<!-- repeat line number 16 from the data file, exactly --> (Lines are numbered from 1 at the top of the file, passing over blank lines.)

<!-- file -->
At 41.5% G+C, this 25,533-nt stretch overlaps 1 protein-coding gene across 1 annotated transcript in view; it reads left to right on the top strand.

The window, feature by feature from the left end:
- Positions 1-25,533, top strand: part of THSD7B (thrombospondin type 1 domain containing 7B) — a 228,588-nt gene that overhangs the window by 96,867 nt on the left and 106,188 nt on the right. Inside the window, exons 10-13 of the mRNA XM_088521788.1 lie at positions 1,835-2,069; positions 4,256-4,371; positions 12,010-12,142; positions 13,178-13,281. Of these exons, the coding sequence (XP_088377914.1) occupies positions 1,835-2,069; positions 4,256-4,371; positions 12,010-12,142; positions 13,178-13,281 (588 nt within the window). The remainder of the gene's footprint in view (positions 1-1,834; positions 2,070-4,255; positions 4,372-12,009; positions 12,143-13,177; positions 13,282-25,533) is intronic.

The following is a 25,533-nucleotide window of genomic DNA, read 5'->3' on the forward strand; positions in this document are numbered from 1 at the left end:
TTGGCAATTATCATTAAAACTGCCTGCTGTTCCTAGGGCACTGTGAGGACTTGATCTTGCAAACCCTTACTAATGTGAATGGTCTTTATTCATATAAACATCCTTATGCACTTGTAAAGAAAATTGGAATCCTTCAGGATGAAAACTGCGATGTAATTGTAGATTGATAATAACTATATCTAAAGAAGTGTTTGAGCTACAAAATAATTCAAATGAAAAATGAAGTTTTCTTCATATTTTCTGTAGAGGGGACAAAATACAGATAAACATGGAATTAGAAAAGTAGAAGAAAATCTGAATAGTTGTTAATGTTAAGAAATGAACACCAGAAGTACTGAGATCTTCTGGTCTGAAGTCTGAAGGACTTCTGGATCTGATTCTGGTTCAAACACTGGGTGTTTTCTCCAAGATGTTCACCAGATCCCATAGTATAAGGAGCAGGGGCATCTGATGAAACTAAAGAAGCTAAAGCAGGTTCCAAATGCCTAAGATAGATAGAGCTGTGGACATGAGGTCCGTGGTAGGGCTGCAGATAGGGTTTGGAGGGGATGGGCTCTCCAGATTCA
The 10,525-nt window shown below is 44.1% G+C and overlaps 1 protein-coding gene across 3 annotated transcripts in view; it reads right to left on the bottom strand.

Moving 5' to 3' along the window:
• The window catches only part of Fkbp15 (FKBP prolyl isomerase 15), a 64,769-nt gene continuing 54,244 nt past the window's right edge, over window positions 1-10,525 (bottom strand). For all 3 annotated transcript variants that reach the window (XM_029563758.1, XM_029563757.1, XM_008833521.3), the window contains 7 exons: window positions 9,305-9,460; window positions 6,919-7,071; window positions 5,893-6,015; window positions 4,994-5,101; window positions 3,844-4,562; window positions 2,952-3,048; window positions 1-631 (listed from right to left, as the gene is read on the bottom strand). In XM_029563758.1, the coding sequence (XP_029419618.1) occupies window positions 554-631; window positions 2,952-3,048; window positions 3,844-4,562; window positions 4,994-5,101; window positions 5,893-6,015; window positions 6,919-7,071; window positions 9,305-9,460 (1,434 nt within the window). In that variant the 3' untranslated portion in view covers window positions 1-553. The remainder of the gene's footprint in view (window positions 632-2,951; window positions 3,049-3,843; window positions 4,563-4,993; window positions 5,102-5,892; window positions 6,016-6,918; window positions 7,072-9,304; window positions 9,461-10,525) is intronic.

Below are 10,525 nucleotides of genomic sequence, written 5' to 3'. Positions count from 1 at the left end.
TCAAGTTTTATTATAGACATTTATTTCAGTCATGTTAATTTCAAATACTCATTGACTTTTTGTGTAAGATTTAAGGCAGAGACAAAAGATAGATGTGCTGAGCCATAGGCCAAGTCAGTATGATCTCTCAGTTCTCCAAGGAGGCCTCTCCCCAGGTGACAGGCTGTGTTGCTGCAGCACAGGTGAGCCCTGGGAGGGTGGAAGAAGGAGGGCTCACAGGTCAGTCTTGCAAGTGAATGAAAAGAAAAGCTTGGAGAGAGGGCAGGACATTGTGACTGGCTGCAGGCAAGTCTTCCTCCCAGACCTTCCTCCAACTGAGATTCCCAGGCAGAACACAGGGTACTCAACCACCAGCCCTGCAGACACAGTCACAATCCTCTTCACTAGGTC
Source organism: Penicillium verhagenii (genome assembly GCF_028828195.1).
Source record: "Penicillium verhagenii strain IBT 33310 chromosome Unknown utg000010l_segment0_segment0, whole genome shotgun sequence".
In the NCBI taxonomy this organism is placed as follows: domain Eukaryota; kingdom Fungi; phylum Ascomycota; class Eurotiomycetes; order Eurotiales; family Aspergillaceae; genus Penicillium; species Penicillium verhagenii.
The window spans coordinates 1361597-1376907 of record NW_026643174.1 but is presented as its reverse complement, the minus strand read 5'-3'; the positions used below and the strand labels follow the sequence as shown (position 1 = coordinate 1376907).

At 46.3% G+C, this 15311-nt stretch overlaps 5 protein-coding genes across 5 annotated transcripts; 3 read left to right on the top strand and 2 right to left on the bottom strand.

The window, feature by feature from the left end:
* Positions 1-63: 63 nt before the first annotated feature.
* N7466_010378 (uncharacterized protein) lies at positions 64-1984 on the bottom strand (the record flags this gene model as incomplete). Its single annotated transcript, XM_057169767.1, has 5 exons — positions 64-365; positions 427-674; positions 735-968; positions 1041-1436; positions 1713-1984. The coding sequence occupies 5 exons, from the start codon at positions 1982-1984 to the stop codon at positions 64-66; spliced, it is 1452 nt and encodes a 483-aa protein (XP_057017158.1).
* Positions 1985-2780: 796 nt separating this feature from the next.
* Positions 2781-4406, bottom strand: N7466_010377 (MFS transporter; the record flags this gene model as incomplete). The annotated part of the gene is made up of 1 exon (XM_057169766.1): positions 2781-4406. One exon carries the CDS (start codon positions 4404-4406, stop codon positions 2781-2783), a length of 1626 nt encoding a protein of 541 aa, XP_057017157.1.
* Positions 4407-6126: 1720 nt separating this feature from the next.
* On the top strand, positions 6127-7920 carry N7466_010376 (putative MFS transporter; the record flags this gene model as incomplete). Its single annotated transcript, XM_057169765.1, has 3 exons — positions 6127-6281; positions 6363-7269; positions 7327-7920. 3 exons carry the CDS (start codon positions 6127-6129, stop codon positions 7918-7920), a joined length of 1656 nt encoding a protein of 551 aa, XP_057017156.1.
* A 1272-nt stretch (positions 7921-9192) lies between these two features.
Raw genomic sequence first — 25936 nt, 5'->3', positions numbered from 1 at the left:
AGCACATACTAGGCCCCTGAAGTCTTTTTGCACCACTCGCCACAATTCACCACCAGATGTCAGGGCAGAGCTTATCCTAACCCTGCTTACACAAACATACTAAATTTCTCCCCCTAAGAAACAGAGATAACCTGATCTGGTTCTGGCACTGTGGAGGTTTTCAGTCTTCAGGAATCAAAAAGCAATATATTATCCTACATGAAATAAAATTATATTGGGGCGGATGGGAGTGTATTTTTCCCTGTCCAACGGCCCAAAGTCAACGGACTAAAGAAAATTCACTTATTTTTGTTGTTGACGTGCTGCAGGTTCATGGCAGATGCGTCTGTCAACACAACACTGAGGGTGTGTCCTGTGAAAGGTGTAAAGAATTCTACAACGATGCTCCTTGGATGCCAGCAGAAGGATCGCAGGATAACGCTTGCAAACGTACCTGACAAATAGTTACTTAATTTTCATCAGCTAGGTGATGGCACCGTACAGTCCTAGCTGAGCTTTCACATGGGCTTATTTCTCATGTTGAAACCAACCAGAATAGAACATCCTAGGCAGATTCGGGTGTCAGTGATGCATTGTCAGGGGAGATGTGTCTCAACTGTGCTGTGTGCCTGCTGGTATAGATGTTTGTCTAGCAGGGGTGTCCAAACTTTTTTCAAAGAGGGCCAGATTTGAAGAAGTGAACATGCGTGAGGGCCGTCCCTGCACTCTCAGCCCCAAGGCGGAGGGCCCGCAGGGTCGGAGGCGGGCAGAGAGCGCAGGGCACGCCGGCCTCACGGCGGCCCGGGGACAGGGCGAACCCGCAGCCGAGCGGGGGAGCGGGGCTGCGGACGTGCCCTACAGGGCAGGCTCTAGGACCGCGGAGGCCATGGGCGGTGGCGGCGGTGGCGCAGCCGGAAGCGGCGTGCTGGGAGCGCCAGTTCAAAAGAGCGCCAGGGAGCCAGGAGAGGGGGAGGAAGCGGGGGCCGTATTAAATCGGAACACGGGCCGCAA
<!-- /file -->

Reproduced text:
The window, feature by feature from the left end: